So is this confined to just hip hop?
No, it used to be about the music first. With these major corporations involved, the first consideration of your success is; are you gonna move numbers and are you gonna sell albums? That’s the downside. But the upside of the whole thing is the Internet. Now I don’t need a record deal, I just want to be creative and make sure everybody can get my music.
Will you and Run ever make your music available on the Internet?
I’m getting ready to do that. I’m kinda disappointed because it used to be artists recording artists. There’s pressure on me to become a recording business. If I can’t do my business and have fun, Elvis said it, The Beatles said it, all the great ones said it, once your creativity or what you stand for is trying to be overcome by the music business-I mean, I look at all the great bands, all of them broke up because they felt the pressure of the business. All of the creativity gets lost.
So you feel that today’s artists aren’t creative enough?
My whole purpose for doing this is to maintain my innocence like when I used to sit in my basement and listened to Grandmaster Flash and Zulu Nation tapes and write my rhymes. I still want to do that when I’m 40, 65 years-old like the great ones. Wherever we go we hear that they never seen a show like Run-DMC’s, with Jay on the turntables. I want to hear that when I’m 65 years-old, that’ll be my just reward.
Any advice to anyone who wants to get into the music industry?
My question to them would be ‘Do you really want a record deal?’ There’s nothing wrong going to get a record deal as long as you stay true to yourself. Don’t try to be a gangsta rapper just because 2Pac made money off it. Be original. Hip hop doesn’t need a bunch of 2Pacs running around. I don’t want anyone running around with Adidas suits and sneakers on like Run-DMC. The same way you can talk about guns and hos, the same way you can talk about how to become a good student, a doctor or a lawyer. Like Chuck D said, ‘The way to take someone down is to take away their communication.’ You used to be able to turn on the radio and hear hours of hip hop. And the reason white kids in the suburbs love hip hop is because they have the same problems as black kids. At one point, they were actually going to stop making vinyl for DJs and we told our label that we would print our own vinyl. The problem with hip hop is labeling. All the great lyrical poets, Nigga, Nas been rhyming. I mean, people talk Eminem and white rappers. White guys been rapping. Look at the Beasties.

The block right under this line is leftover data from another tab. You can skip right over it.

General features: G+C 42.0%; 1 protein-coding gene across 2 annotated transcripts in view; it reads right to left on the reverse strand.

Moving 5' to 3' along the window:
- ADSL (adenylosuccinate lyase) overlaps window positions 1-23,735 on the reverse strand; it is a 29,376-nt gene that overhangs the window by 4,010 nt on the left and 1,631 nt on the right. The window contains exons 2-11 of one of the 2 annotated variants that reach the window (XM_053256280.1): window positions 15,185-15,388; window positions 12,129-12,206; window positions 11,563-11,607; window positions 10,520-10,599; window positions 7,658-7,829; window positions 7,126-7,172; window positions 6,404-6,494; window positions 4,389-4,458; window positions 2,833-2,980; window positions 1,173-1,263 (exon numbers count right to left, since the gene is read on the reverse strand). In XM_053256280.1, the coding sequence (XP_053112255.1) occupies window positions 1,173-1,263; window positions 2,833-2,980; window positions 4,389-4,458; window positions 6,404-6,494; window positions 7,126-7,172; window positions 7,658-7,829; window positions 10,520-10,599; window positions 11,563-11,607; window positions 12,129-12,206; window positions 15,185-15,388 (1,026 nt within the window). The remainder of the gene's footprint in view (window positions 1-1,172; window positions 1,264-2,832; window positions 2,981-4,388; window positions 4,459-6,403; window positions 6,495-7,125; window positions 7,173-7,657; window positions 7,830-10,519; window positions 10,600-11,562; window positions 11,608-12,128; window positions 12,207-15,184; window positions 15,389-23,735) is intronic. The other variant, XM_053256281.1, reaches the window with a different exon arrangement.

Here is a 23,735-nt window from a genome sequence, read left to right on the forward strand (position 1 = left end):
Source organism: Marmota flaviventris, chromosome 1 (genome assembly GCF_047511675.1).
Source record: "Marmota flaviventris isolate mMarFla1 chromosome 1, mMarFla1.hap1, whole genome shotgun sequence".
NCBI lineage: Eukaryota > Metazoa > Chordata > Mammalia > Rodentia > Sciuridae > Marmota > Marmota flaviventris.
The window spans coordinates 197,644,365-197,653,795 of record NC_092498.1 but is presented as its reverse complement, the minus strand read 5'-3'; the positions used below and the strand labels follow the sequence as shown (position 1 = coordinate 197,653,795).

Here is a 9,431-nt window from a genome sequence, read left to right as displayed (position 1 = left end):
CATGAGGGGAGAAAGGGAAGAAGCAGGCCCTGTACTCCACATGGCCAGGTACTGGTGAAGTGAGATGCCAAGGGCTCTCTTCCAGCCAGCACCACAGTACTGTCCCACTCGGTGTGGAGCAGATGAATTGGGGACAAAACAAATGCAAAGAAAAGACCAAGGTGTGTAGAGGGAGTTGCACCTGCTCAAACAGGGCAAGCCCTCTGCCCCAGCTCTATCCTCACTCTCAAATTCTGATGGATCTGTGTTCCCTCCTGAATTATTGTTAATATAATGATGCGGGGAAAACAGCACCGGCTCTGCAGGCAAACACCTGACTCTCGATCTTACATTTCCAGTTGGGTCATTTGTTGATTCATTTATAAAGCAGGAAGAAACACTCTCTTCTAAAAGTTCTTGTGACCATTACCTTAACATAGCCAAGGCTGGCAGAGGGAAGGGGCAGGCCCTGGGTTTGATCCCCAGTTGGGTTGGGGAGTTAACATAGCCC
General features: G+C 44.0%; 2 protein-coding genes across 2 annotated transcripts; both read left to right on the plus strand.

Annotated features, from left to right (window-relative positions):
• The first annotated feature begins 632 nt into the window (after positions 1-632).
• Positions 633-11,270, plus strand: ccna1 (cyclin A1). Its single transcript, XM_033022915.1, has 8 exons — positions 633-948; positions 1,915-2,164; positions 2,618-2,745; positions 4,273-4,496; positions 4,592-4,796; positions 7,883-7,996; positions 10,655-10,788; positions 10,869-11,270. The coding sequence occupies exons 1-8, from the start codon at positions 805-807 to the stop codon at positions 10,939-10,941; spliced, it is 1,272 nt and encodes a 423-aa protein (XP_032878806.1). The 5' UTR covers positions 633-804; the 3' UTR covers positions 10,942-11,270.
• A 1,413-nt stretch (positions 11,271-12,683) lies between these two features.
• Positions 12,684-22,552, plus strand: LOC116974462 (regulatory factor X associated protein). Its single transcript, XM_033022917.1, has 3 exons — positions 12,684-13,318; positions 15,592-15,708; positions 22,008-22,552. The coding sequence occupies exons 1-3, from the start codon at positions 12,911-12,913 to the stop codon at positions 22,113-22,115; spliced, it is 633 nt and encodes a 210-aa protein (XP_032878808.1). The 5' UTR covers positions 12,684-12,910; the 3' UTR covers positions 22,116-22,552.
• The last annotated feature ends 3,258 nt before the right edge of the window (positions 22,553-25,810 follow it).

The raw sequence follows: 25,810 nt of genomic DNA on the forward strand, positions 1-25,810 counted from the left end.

How did you like performing at Urban Phenomenon?
I think that it was awesome. I really liked it. Especially the way the crowd loved us. The reception we got was, woa, was alright, the vibe was good. Of course, we had to go out and give to them, but they gave it right back to us. So we made that connection.
Have you ever thought about skateboarding?
Not the way it is now. Back in the day I used to skateboard, though. I forgot what I had. I think it was a GT. Remember those plastic florescent ones. I was in the sixth or seventh grade and I could jump off ramps. But I couldn’t think of what these guys are doing today. I think what’s dope about is that it’s another form of breakdancing. It’s graceful, it’s complicated, it’s an art form.
What is Run-DMCs greatest accomplishment?
People ask if it’s being the first rap group on MTV, the first to go gold, platinum and multi-platinum. No, our greatest achievement is longevity.